LTC Bullet: LTC Planning Requires Emotion AND Thought
Wednesday, April 9, 2008
Hot Springs, Arkansas (LTC Tour: Mile 8705, State #10)--
LTC Comment: A PBS special "Caring for Your Parents" engaged the heart but not the mind. Analysis after the ***news.***
*** LTC TOUR UPDATE. After weeks of constant travel, speaking engagements, and computer problems, the LTC Tour has hunkered down in Hot Springs, AR for a few days to catch up with research, scheduling and fund-raising. We've posted our recent progress and described the main Tour events in LTC E-Alerts. So here are a few items to personalize the LTC Tour.
In Houston, hosted by Center for Long-Term Care Reform Regional Representative and LTCI specialist par excellence Honey Leveen, I gave several talks at The Forum, an outstanding Continuing Care Retirement Community. The Forum provided meeting rooms, a highly visible parking spot for the Silver Bullet and graciously offered me their comfortable guest quarters for two nights.
Here's a picture of The Forum's Director of Community Relations Kate Dowlen, Honey Leveen and myself beside the Silver Bullet
Here's a picture of Lillie Pontello (posted with permission), a charming and thoughtful resident of The Forum, who attended my presentations and took the Silver Bullet "tour."
Finally, check out this interview with Kate Dowlen and her Forum colleague Natalie Rogers, who describe The Forum and explain why their company hosted the "National Long-Term Care Consciousness Tour." ***
*** CHECK OUT OUR YOU-TUBE CHANNEL. Finally overcoming some technical challenges, we're posting much more content to the Center for Long-Term Care Reform's 2008 LTC Tour YouTube Channel. Check it out at http://www.youtube.com/LTCconsciousnessTOUR. Then scroll down for more videos. Check the channel often for the latest videos from the National Long-Term Care Consciousness Tour. ***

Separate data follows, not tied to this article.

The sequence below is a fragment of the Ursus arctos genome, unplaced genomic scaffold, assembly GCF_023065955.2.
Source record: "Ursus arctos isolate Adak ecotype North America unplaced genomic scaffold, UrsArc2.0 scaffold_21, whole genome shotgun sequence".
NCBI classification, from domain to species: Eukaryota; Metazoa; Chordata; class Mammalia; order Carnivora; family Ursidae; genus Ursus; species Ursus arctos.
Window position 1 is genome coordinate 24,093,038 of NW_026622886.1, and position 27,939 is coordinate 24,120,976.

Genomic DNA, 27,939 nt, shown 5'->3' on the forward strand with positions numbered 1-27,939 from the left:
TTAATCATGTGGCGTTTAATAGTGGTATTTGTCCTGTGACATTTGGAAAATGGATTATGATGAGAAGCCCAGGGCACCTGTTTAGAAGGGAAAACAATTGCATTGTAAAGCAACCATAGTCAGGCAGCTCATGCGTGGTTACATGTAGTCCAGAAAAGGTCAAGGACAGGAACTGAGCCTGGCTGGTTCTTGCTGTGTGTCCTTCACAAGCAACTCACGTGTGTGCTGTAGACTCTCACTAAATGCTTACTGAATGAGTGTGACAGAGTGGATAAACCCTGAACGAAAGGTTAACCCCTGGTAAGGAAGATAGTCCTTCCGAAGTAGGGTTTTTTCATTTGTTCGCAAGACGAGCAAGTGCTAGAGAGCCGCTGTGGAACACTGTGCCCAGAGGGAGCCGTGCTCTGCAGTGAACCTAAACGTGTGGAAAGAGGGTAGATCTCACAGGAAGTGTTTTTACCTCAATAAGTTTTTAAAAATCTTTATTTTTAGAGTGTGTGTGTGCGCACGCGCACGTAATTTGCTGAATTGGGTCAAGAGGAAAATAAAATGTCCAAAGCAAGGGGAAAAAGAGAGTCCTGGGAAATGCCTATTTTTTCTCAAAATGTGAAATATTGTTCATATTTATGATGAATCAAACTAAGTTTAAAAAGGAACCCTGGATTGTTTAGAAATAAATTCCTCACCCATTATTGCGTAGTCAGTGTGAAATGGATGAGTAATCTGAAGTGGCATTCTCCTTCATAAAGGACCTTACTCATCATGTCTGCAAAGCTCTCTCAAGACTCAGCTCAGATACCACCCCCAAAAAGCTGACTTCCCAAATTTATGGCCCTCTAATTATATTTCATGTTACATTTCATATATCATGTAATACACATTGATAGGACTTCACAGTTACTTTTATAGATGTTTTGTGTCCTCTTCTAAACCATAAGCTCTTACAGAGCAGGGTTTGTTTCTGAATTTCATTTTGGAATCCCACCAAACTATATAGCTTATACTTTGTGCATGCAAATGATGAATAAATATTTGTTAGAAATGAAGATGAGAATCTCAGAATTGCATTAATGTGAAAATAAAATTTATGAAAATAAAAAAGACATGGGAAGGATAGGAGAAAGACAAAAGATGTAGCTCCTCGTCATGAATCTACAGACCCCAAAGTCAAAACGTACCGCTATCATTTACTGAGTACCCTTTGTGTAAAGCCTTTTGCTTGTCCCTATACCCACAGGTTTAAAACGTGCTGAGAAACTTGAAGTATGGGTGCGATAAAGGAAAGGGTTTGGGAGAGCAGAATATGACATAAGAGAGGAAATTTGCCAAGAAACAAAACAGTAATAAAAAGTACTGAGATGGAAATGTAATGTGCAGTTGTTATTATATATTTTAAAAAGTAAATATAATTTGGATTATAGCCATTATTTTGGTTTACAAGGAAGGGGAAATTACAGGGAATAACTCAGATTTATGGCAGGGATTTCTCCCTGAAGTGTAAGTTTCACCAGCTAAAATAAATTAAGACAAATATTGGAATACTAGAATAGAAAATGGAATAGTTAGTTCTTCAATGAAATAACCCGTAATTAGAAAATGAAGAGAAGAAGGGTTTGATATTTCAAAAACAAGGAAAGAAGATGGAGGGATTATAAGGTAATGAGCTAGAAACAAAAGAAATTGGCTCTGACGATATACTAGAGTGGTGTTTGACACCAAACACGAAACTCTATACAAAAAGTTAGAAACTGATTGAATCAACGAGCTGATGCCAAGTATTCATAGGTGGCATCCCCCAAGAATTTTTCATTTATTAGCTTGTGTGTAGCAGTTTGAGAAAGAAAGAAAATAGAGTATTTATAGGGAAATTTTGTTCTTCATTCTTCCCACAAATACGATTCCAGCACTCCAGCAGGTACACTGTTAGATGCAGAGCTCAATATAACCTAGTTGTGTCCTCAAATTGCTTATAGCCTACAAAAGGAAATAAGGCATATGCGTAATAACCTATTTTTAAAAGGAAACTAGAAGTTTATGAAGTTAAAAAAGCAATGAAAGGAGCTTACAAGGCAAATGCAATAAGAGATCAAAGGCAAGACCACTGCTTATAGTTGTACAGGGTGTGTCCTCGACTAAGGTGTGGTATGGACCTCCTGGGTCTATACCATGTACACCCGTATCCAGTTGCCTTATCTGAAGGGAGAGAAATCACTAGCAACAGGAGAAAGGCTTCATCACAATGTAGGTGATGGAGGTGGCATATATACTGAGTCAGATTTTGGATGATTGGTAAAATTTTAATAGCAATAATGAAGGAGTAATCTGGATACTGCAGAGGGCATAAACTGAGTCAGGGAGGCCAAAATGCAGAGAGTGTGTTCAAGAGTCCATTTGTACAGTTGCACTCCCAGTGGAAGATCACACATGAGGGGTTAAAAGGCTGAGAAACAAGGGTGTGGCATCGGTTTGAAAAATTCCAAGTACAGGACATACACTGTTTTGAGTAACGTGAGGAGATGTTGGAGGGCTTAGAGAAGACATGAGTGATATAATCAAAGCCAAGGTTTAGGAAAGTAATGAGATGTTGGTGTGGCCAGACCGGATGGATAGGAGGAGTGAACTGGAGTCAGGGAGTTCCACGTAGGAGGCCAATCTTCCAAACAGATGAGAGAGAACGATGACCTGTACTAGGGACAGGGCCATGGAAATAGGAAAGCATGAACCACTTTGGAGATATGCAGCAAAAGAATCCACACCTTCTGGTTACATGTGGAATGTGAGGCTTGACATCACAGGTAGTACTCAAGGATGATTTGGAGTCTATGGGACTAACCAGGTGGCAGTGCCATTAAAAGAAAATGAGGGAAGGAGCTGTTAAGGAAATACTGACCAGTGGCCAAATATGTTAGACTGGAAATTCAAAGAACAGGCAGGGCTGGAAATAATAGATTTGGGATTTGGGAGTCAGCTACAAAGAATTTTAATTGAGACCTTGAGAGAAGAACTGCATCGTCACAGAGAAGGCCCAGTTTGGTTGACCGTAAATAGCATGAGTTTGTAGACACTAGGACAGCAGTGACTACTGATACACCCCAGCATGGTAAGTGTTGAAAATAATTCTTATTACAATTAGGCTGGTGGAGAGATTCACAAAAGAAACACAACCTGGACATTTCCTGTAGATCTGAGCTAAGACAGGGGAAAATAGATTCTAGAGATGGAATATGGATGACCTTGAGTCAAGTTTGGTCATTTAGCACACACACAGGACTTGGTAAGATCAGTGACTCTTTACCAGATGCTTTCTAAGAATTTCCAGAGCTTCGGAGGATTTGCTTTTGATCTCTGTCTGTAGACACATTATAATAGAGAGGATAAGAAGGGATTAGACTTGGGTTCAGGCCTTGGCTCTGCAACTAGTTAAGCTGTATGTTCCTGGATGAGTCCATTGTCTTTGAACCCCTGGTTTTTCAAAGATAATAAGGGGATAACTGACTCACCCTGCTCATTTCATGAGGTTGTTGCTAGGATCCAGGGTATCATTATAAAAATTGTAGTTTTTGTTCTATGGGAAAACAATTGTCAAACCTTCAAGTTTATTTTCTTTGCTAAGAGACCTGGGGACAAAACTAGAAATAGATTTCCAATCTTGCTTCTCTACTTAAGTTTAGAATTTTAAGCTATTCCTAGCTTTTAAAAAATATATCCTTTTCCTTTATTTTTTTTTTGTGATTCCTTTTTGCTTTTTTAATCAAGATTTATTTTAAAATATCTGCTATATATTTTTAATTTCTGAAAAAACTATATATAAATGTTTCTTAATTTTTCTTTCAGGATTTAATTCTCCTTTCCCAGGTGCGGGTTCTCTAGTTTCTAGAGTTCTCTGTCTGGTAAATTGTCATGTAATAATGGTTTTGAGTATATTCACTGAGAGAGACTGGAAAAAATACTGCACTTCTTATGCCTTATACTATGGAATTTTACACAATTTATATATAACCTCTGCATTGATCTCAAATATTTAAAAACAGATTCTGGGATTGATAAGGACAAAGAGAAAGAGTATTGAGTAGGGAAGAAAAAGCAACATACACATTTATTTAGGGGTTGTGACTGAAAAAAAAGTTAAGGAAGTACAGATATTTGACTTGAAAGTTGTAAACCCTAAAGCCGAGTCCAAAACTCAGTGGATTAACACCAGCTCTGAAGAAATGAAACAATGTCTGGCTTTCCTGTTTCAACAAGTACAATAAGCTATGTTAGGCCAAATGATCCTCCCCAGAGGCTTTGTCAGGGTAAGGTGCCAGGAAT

*** CHARMAINE GOLSAN, Center for Long-Term Care Reform Regional Representative for Baton Rouge, Louisiana graces the cover of Life Insurance Selling magazine this month with her assistant Tawny Roberts and long-time client Pat Ketelson. See the cover here: http://www.centerltc.com/images/CharmaineGolsan.pdf. Check out editor Gordon Bess's excellent and moving article "A Lifetime of Caring" about Ms. Golsan and her LTCI practice in this month's issue. ***
*** GAIL LINDSEY, yet another Center Regional Rep, this time for Chattanooga, Tennesee, is in the news. Her website at http://lindseyassociatesltc.com/ cites links to five news stories she and assistant Jason Hilner made happen about the LTC Tour and the importance of responsible LTC planning and rational LTC public policy. ***
LTC BULLET: GOOD LTC PLANNING REQUIRES EMOTION AND THOUGHT
LTC Comment: "Caring for Your Parents," a Public Broadcasting System documentary, tracked five families coping with the challenge. It aired Wednesday, April 2, 2008. You can watch the program streamed, as I did last night, here: http://www.pbs.org/wgbh/caringforyourparents/watchonline/video-preview_vid.html?bandwidth=_hi&filetype=mov.
In the week between the show's broadcast and when I viewed it online, numerous "LTC Bullets" readers contacted me with the same criticism: "Caring for Your Parents," they said, was accurate and heart wrenching in its depiction of the problem. But the show did nothing, zero, to suggest solutions. Many of the emotional and financial problems depicted so movingly in the program could have been mitigated if the families had planned ahead, our readers suggested. Specifically, if they'd had long-term care insurance, they could have afforded high-quality, professional, and loving assistance with the caregiving challenges.
Here's an example of such criticism from Center member and LTCI producer Barbara Hanson of California: "Another lost opportunity for sane planning! Lots of need and no realistic relief . . .what will it take to get the media awake?" Barbara's message cited several examples from her own clients whose LTC experiences were easier thanks to their LTCI coverage.